5 Risks Your Church Should Take

5 Risks Your Church Should Take

Nothing in life is a sure deal. You make plans, do the leg-work, and research the details. Some things, despite the planning, just don’t work out. This inherent risk of failure sidelines a lot of churches from making bold moves that could really launch them into greater influence and gospel impact. But there’s a balance, right? A big move isn’t always a smart move and the pay-off isn’t guaranteed. When I was a student at Gordon-Conwell Theological Seminary at the Charlotte campus, I was always floored by the number of churches in the Queen City. Yet it wasn’t just the number of churches, it was the volume of churches with massive campuses. One church in particular has a massive cathedral-like appearance on a campus that seems to stretch for dozens of acres. Thousands of parking spaces line up around a beautifully built and even more immaculately landscaped facility. Being from out-of-town, I asked a local student about the church. “Empty,” he said. “Or, at least it feels like it given the size.” When I was growing up in Dallas, I went to a weekly Bible study for young adults at a huge megachurch. Several hundred students showed up from week-to-week at the event, but the place felt empty because it was built for thousands. That church did in fact fill-up on Sundays, but I can only imagine if things were to go south how hundreds of people in a room for thousands would be demoralizing. The Charlotte church had taken a risk, and over time, it hadn’t paid off. But these cautionary stories should not hold you back. This isn’t an...
The Truth About Growing Pains in the Church

The Truth About Growing Pains in the Church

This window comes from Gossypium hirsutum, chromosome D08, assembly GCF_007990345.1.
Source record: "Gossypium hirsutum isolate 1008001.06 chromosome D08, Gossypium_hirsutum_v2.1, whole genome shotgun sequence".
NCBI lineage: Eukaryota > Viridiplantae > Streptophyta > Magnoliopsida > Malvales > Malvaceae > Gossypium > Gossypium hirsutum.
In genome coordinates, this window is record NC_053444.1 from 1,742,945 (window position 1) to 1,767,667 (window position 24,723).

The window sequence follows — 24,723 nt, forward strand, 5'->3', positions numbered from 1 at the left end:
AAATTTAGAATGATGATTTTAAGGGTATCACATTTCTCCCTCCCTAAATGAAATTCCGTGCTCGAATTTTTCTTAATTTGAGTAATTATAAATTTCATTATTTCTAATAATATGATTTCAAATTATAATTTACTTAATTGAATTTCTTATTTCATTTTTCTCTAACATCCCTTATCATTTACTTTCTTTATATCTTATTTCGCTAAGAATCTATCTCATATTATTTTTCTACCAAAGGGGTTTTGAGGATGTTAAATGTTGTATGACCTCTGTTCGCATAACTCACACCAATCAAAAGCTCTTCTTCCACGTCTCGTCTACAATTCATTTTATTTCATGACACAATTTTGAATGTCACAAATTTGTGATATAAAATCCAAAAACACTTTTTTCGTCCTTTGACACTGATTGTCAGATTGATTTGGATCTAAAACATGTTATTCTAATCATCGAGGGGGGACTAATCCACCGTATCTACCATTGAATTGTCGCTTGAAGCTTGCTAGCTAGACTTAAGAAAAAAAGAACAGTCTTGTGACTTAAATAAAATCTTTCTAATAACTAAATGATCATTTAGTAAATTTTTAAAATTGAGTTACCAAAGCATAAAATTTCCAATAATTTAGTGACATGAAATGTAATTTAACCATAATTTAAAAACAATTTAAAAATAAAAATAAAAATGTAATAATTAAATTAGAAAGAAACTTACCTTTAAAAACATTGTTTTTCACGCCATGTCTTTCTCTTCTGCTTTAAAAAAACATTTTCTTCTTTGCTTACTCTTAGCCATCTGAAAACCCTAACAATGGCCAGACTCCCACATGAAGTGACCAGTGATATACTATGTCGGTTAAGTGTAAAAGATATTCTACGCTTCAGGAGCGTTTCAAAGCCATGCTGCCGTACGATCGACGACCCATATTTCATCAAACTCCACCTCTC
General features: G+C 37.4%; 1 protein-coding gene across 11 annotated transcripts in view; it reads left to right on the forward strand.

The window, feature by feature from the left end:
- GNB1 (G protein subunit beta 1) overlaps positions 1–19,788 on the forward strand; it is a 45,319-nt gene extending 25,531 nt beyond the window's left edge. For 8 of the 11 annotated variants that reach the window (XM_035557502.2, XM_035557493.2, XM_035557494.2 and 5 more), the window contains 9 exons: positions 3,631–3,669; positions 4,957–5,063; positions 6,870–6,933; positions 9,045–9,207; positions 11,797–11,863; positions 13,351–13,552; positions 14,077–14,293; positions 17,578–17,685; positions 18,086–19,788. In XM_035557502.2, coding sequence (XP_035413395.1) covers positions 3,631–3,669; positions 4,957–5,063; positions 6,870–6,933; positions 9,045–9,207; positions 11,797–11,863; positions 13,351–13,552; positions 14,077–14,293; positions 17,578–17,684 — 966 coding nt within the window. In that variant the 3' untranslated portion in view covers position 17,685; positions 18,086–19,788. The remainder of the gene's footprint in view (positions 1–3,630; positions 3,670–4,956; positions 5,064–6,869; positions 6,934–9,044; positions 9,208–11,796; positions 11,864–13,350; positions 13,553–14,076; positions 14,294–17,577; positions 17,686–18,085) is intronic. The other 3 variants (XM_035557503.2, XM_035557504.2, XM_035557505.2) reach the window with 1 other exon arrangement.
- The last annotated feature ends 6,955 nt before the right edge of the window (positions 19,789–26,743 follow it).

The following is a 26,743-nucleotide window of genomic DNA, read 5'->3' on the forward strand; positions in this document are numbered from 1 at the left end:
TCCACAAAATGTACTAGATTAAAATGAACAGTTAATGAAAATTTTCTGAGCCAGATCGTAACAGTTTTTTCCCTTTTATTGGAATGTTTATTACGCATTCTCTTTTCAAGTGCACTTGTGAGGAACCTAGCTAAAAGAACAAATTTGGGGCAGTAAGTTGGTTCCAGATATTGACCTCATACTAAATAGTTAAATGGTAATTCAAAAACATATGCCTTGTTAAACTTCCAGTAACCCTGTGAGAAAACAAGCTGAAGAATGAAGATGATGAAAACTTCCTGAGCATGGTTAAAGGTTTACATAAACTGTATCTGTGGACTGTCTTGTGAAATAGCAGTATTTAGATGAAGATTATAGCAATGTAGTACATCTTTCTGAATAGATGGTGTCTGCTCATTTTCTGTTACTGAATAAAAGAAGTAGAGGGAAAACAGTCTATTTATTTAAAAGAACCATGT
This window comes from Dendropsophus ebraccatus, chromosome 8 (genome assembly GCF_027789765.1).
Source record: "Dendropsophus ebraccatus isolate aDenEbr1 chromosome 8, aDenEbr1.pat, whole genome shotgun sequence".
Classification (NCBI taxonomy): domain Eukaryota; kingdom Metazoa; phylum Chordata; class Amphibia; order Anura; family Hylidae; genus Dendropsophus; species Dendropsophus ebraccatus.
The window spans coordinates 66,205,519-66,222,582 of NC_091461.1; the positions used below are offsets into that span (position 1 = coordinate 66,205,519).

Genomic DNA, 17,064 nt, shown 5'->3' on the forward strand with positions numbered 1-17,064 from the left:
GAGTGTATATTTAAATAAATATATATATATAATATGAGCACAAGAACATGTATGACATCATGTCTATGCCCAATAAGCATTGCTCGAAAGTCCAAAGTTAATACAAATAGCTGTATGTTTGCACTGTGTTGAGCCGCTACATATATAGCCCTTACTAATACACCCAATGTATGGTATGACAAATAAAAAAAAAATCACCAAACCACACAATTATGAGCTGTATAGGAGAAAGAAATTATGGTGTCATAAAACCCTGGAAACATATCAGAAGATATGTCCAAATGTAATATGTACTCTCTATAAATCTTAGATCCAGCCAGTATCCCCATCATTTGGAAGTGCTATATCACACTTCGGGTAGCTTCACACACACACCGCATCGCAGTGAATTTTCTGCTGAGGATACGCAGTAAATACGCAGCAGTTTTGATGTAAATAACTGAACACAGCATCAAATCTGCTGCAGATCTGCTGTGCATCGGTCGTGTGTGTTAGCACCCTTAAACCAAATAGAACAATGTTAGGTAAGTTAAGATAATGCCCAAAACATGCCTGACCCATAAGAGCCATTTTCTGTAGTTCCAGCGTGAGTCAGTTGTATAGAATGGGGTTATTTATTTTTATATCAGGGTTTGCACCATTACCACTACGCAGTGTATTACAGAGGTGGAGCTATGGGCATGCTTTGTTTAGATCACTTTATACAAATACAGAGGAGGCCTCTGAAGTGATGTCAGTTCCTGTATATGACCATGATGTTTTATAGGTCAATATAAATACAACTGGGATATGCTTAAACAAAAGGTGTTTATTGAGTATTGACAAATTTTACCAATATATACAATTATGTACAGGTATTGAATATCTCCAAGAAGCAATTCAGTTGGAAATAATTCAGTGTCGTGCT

When your church grows, you have to lead differently. New staff. New program. New ministry. Every time your church grows by addition, the complexity of the organization increases exponentially. Years ago, I sat down and read Larry Osborne’s Sticky Teams. This book changed the way I understood staff teams and how they operate. When I read this, I had just transitioned onto a church planting team with only two staff. I got to see first-hand the reality of this complexity equation in action, and why it matters. Check out this handy example from Sticky Teams of how organizational complexity increases exponentially every time you add a new staff or leader to your team: The transition from two leaders to three feels manageable; it’s not too great a burden to go from two lines of communication to six. But the more staff that come on board, the more difficult it becomes for everyone to be “on the same page.” At just six staff, there are thirty lines of communication. Osborne later points out that by the time you get to twenty staff, there are 380 lines of communication! In the cool, calm space of a blog post, it feels simple to say that the more staff you add (or the more programs you add) the more structure you’ll need. Duh. But many times the reality of building more structure within the team is far more difficult and way more emotional than we want to admit. When there were two of us on staff at our church plant, we both had input on every decision–almost to the point of exhaustion. There were times when neither of...